The US Preventive Services Task Force (USPSTF) has recommended – for the first time - lowering the bowel cancer screening age from 50 to 45 for average-risk individuals.
We know this is a start, but there’s still a lot of work to be done.
Australia can’t afford to wait another 12 years for this country’s guidelines to be updated before taking action.

Approximately 5.74 million people aged 50-74 were invited to participate in the National Bowel Cancer Screening Program (NBCSP) between 1 January 2018 to 31 December 2019, according to data released today by the Australian Institute of Health and Welfare (AIHW).
Of those, only 2.49 million took up the offer to screen using the tax-funded kit delivered in the mail.
This was a participation rate of just 43.5%.

This year, My Giving Circle is giving $500,000 in grants to Australia’s favourite charities and not-for-profits voted by you.

Bowel Cancer Australia needs your vote to be in the running.

All you need to do is vote (for free) or donate to Bowel Cancer Australia through the My Giving Circle website.

A new report released today by social demographer Bernard Salt reveals a rising rate of bowel cancer among Generation Xers, notably from age 45. The report calls for the extension of the National Bowel Cancer Screening Program (NBCSP) to include people aged 45-74 (currently 50-74) to provide protection to an additional 2 million Australians, helping to reduce bowel cancer deaths.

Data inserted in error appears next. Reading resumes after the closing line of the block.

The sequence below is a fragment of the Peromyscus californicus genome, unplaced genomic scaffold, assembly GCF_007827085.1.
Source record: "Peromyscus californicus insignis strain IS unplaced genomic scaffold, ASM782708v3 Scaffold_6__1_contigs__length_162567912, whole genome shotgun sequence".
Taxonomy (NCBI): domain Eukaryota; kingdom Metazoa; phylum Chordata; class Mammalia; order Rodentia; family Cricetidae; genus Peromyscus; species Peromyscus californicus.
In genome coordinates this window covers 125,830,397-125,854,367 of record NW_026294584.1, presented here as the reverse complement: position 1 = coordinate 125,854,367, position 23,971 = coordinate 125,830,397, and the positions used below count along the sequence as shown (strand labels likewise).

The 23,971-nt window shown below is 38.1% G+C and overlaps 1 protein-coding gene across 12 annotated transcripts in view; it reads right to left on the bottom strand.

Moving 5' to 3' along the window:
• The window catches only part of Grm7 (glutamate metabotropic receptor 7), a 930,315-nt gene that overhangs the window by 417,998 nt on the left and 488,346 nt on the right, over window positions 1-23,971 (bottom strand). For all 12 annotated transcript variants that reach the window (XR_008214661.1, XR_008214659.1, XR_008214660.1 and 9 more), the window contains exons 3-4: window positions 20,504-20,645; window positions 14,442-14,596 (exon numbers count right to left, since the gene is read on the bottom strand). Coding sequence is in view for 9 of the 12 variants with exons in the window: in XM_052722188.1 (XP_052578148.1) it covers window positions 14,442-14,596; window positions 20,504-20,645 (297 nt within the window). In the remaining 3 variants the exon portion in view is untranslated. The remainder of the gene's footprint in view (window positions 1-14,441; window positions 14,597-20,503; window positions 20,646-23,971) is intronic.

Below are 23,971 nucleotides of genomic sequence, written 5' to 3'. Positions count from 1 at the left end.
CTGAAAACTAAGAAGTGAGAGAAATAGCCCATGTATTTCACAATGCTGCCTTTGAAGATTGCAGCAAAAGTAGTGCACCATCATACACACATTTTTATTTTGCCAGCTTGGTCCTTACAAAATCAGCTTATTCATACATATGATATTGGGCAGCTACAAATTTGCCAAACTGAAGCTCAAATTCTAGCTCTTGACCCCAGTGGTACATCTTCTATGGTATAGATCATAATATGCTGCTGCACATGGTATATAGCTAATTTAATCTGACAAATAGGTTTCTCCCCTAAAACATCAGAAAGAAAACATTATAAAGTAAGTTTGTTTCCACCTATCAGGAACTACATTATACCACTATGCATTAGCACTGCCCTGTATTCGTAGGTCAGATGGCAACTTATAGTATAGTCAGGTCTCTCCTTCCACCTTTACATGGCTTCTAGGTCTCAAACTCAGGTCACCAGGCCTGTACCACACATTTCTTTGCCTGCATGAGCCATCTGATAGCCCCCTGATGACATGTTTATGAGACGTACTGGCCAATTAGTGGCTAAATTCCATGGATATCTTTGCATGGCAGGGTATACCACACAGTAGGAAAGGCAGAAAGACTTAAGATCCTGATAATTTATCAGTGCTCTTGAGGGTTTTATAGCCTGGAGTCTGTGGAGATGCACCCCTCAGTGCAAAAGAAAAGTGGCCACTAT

Medical and surgical management of metastatic bowel cancer (mCRC) has improved over recent years, but treatments for mCRC patients that deliver even modest incremental life-extending benefits remain limited compared to those available for patients with other common cancers.

With just over one in ten (13.4%) mCRC patients surviving five years after diagnosis, there is a clear clinical need for new treatment options.  

Bowel Cancer Australia is pleased to have been selected as a charity beneficiary of the new Ritchies Community Benefit Program.

Donating a percentage of the money spent by registered customers to their nominated charity, including Bowel cancer Australia, the Ritchies Community Benefit Program now has an App for both IOS and Android smart devices. 

In recognition of World mCRC Day, Marty has joined Bowel Cancer Australia and our international partners to raise awareness about metastatic colorectal (bowel) cancer.

In mid-December 2019, I was diagnosed with Stage 4 metastatic bowel cancer, at age 42.

It took about 6 weeks to get myself into a frame of mind to deal with it.

Are you up for the challenge of trying a plant-based menu for seven days this Meat Free Week and raising funds for Bowel Cancer Australia, challenging participants to try a plant-based menu for seven days.

Dr Zoe Welham developed an interest in bowel cancer while she was working on a complex scientific research project in graduate school.

“The goal was to look at bowel cancer in a holistic way by taking information from genes, microbes and epigenetic data,” Zoe said.